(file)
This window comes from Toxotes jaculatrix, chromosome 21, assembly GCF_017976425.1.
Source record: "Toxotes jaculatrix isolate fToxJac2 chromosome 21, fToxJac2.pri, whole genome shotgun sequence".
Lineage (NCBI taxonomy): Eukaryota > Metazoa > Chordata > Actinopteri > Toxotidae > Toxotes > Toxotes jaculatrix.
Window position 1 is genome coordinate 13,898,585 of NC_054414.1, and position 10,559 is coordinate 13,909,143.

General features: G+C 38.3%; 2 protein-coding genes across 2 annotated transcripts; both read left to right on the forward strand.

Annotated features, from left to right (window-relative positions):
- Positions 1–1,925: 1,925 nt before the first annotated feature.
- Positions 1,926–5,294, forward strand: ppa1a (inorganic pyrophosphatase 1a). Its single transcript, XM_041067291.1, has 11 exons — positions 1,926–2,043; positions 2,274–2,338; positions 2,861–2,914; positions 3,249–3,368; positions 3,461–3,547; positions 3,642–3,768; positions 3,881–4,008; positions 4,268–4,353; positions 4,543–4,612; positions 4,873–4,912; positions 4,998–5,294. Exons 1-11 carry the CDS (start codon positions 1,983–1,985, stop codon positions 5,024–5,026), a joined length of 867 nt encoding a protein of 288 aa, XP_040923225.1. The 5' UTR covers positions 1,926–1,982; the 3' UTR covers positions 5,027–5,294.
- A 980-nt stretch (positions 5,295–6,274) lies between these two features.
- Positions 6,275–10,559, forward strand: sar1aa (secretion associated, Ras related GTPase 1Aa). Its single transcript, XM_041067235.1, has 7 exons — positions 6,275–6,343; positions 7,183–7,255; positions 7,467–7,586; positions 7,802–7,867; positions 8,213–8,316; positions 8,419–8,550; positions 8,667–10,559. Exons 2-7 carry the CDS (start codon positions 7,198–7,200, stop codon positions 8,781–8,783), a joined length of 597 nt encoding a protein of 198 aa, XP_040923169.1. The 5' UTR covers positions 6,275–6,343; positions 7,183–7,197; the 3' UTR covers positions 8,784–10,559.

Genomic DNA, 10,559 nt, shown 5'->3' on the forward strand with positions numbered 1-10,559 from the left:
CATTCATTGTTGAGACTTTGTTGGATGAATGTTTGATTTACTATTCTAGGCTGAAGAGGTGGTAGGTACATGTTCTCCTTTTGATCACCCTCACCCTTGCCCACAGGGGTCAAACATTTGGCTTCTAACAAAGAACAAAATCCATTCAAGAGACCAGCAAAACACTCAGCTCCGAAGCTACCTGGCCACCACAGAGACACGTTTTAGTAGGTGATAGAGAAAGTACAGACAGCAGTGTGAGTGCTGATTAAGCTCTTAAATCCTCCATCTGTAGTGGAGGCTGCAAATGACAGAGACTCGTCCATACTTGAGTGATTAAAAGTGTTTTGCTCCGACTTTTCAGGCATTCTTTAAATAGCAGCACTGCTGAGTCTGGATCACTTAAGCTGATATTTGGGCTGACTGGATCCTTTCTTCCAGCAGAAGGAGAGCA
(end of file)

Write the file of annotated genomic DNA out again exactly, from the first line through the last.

This window comes from Toxotes jaculatrix, chromosome 21, assembly GCF_017976425.1.
Source record: "Toxotes jaculatrix isolate fToxJac2 chromosome 21, fToxJac2.pri, whole genome shotgun sequence".
Lineage (NCBI taxonomy): Eukaryota > Metazoa > Chordata > Actinopteri > Toxotidae > Toxotes > Toxotes jaculatrix.
Window position 1 is genome coordinate 13,898,585 of NC_054414.1, and position 10,559 is coordinate 13,909,143.

General features: G+C 38.3%; 2 protein-coding genes across 2 annotated transcripts; both read left to right on the forward strand.

Annotated features, from left to right (window-relative positions):
- Positions 1–1,925: 1,925 nt before the first annotated feature.
- Positions 1,926–5,294, forward strand: ppa1a (inorganic pyrophosphatase 1a). Its single transcript, XM_041067291.1, has 11 exons — positions 1,926–2,043; positions 2,274–2,338; positions 2,861–2,914; positions 3,249–3,368; positions 3,461–3,547; positions 3,642–3,768; positions 3,881–4,008; positions 4,268–4,353; positions 4,543–4,612; positions 4,873–4,912; positions 4,998–5,294. Exons 1-11 carry the CDS (start codon positions 1,983–1,985, stop codon positions 5,024–5,026), a joined length of 867 nt encoding a protein of 288 aa, XP_040923225.1. The 5' UTR covers positions 1,926–1,982; the 3' UTR covers positions 5,027–5,294.
- A 980-nt stretch (positions 5,295–6,274) lies between these two features.
- Positions 6,275–10,559, forward strand: sar1aa (secretion associated, Ras related GTPase 1Aa). Its single transcript, XM_041067235.1, has 7 exons — positions 6,275–6,343; positions 7,183–7,255; positions 7,467–7,586; positions 7,802–7,867; positions 8,213–8,316; positions 8,419–8,550; positions 8,667–10,559. Exons 2-7 carry the CDS (start codon positions 7,198–7,200, stop codon positions 8,781–8,783), a joined length of 597 nt encoding a protein of 198 aa, XP_040923169.1. The 5' UTR covers positions 6,275–6,343; positions 7,183–7,197; the 3' UTR covers positions 8,784–10,559.

Genomic DNA, 10,559 nt, shown 5'->3' on the forward strand with positions numbered 1-10,559 from the left:
CATTCATTGTTGAGACTTTGTTGGATGAATGTTTGATTTACTATTCTAGGCTGAAGAGGTGGTAGGTACATGTTCTCCTTTTGATCACCCTCACCCTTGCCCACAGGGGTCAAACATTTGGCTTCTAACAAAGAACAAAATCCATTCAAGAGACCAGCAAAACACTCAGCTCCGAAGCTACCTGGCCACCACAGAGACACGTTTTAGTAGGTGATAGAGAAAGTACAGACAGCAGTGTGAGTGCTGATTAAGCTCTTAAATCCTCCATCTGTAGTGGAGGCTGCAAATGACAGAGACTCGTCCATACTTGAGTGATTAAAAGTGTTTTGCTCCGACTTTTCAGGCATTCTTTAAATAGCAGCACTGCTGAGTCTGGATCACTTAAGCTGATATTTGGGCTGACTGGATCCTTTCTTCCAGCAGAAGGAGAGCA